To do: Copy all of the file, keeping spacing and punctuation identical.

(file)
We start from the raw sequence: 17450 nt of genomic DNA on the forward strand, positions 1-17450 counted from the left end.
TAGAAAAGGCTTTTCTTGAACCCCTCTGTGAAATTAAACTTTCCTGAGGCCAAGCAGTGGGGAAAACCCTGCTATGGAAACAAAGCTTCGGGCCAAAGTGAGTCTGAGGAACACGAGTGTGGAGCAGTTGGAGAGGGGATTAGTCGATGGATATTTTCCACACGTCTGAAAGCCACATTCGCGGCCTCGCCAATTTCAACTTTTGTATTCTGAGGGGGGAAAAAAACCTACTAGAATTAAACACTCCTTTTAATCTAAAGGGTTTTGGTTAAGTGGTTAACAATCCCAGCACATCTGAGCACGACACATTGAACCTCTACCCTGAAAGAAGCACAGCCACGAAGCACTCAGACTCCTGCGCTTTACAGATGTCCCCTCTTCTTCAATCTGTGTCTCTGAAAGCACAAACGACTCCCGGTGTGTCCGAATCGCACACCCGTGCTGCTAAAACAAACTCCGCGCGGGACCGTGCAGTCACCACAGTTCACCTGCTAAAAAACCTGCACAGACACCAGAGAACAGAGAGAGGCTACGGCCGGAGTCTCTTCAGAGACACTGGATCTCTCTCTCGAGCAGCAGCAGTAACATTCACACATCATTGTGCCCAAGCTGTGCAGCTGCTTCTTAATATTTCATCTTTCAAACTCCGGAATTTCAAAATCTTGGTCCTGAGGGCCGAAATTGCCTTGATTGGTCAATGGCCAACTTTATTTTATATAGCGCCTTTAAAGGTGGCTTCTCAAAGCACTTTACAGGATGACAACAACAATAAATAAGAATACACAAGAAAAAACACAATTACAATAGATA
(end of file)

We start from the raw sequence: 17450 nt of genomic DNA on the forward strand, positions 1-17450 counted from the left end.
TAGAAAAGGCTTTTCTTGAACCCCTCTGTGAAATTAAACTTTCCTGAGGCCAAGCAGTGGGGAAAACCCTGCTATGGAAACAAAGCTTCGGGCCAAAGTGAGTCTGAGGAACACGAGTGTGGAGCAGTTGGAGAGGGGATTAGTCGATGGATATTTTCCACACGTCTGAAAGCCACATTCGCGGCCTCGCCAATTTCAACTTTTGTATTCTGAGGGGGGAAAAAAACCTACTAGAATTAAACACTCCTTTTAATCTAAAGGGTTTTGGTTAAGTGGTTAACAATCCCAGCACATCTGAGCACGACACATTGAACCTCTACCCTGAAAGAAGCACAGCCACGAAGCACTCAGACTCCTGCGCTTTACAGATGTCCCCTCTTCTTCAATCTGTGTCTCTGAAAGCACAAACGACTCCCGGTGTGTCCGAATCGCACACCCGTGCTGCTAAAACAAACTCCGCGCGGGACCGTGCAGTCACCACAGTTCACCTGCTAAAAAACCTGCACAGACACCAGAGAACAGAGAGAGGCTACGGCCGGAGTCTCTTCAGAGACACTGGATCTCTCTCTCGAGCAGCAGCAGTAACATTCACACATCATTGTGCCCAAGCTGTGCAGCTGCTTCTTAATATTTCATCTTTCAAACTCCGGAATTTCAAAATCTTGGTCCTGAGGGCCGAAATTGCCTTGATTGGTCAATGGCCAACTTTATTTTATATAGCGCCTTTAAAGGTGGCTTCTCAAAGCACTTTACAGGATGACAACAACAATAAATAAGAATACACAAGAAAAAACACAATTACAATAGATA